Petroleum Minister Dharmendra Pradhan has been on a media blitzkrieg over a proposed acquisition by the Oil and Natural Gas Corporation (ONGC) of the Krishna Godavari (KG) basin “asset” of Gujarat State Petroleum Corporation (GSPC). The petroleum minister not only thinks he should be playing the role of an investment banker in this proposed merger but also uses geopolitics to justify this. He asks: “Are ONGC and GSPC equivalent to India and Pakistan that they cannot merge?” (Indian Express, May 29). The BJP’s natural disposition to resort to India-Pakistan rhetoric for everything from elections, college campuses to now PSU mergers aside, it is more than a matter of curiosity that our petroleum minister is so eager to palm off an “asset” to the ONGC.
The sordid saga of the GSPC’s misadventures over the last decade is now well known. Bombastic claims of gas discovery by the then Gujarat chief minister, Narendra Modi; huge borrowings of Rs 20,000 crore from 15 public sector banks; suspicious overseas acquisitions in Yemen, Egypt and Indonesia; handing important contracts to bogus and dubious entities; and now staring down the barrel with no gas produced and the inability to meet loan obligations. The GSPC’s annual interest dues alone are around Rs 2,000 crore. Its income before interest is Rs 82 crore. Credit rating agencies have downgraded it recently.
Modiphiles tend to brush off the GSPC’s shenanigans at public expense as sins of omission rather than commission. However, anyone who has cared to lift the hood and analyse the GSPC’s operations or read the scathing report of the Comptroller and Auditor General (CAG) and talked to industry experts will concur that there was a deliberate exploitation of the GSPC by its then political masters under the alibi of a risky venture. Now, in a brazen attempt to wash away the past sins of his prime minister, the petroleum minister paints a rosy future of a proposed merger between the ONGC and GSPC.
Minister’s claim: The UPA government is responsible for the GSPC’s woes. It did not allow free market pricing for gas and the dictated price was unviable.
Fact: The GSPC needs to first produce gas. Only then can it sell it at a certain price. The government-determined selling price was not a secret and was well known. The GSPC decided to bid for this KG block in 2003. Between 2005 and 2015, it borrowed Rs 20,000 crore, ostensibly to explore gas in the KG basin. If the GSPC knew all along that the selling price was unviable, why did it continue to borrow and splurge that money instead of stopping exploration? This is precisely the question the CAG has raised in its damning report.
Minister’s claim: There is now a new market-based gas pricing formula, which will make the GSPC KG basin asset attractive for the ONGC. Hence the ONGC should consider acquiring it.
Fact: This is not for the minister to decide. It has to be decided by the board of the ONGC in an independent manner. The new gas pricing formula is dependent, among other factors, on the global crude price, spot LNG prices etc. It is no secret that these prices have fallen precipitously recently and hence future gas pricing is very likely to be much lower. So, this sales pitch that the new pricing formula bodes well for the GSPC’s KG basin gas is plain bunkum.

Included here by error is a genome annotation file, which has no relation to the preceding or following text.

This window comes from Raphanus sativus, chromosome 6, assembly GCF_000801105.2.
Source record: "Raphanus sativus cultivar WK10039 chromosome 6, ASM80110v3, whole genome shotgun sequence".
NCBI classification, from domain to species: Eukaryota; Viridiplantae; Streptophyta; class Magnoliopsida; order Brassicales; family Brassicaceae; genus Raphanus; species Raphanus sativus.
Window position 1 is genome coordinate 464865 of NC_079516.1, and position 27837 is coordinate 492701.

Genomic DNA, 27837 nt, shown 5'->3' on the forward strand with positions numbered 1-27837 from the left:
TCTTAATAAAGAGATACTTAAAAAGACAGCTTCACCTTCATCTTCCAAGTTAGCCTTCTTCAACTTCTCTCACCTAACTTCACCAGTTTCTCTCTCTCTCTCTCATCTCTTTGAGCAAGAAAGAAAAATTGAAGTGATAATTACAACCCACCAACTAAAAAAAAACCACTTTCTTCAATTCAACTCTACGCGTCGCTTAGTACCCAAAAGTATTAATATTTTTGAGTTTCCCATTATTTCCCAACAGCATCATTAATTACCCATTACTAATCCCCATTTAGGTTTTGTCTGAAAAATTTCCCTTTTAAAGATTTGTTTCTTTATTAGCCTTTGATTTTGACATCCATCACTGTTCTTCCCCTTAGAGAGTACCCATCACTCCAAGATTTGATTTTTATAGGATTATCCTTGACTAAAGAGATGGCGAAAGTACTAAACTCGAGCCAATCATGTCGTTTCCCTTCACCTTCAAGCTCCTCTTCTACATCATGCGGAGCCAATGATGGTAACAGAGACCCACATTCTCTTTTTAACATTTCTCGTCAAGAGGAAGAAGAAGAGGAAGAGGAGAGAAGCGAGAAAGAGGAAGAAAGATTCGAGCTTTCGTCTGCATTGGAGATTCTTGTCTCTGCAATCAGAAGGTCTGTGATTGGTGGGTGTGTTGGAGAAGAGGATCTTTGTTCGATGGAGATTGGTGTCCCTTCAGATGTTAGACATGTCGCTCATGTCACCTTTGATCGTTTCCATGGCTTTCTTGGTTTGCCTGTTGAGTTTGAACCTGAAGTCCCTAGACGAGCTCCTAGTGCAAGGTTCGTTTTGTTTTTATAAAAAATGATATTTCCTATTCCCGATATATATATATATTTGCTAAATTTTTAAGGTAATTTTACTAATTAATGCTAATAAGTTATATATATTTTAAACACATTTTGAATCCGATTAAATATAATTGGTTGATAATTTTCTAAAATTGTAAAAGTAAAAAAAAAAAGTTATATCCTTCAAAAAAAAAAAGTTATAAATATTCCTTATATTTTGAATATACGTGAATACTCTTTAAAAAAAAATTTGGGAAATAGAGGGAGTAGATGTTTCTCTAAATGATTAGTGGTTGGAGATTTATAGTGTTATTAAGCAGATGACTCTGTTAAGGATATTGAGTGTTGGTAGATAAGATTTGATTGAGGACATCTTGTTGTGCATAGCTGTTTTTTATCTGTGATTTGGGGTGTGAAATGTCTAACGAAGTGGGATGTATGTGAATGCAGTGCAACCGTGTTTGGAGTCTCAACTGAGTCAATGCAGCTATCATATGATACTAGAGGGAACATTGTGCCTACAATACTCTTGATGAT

Minister’s claim: The GSPC’s gas reserves are 14 trillion cubic feet (tcf), certified by international experts. Hence, this will be a profitable purchase for the ONGC.
Fact: Like investment bankers eager to close a merger transaction, the minister too resorts to false and misleading claims. These reserve numbers are called 3P or gas-in-place reserves which have less than a 10 per cent chance of recovery. Everyone, including the ONGC, has disputed these claims and said that the actual proven reserves are a mere fraction of this number.
The ONGC is a navaratna public sector company with thousands of small shareholders. In the interest of overall transparency that Modi keeps talking about, he and his minister should answer the following questions.
British Petroleum (BP) is a technical advisor to the GSPC. Why is BP not keen on buying this GSPC KG block that is being thrust upon the ONGC? Why is there no open competitive bidding?
The former managing director of the GSPC has been appointed as director-general of hydrocarbons, which is the regulator for this industry. Isn’t this conflict of interest? Most industry experts value the GSPC’s KG block at no more than Rs 15,000 crore, which is less than the value of the GSPC’s loans. If the ONGC were to buy this KG block entirely, it will also take over the loans of the GSPC. How is this good for ONGC shareholders?
How will the interests of the ONGC’s minority shareholders be protected from future liabilities arising out of the CAG report and other potential lawsuits from the GSPC’s past?
Oil and gas exploration is inherently uncertain and risky. But the GSPC story is not merely one of a genuine business bet going awry, as some claim. For starters, they should explain the curious pattern of the GSPC’s rising borrowing during election years and its money trail. When PM Modi admitted to the Wall Street Journal that he does not believe in privatisation of PSUs, his bhakts need not look beyond the GSPC saga to understand why.
(This article first appeared in the print edition under the headline ‘Staring down the barrel’)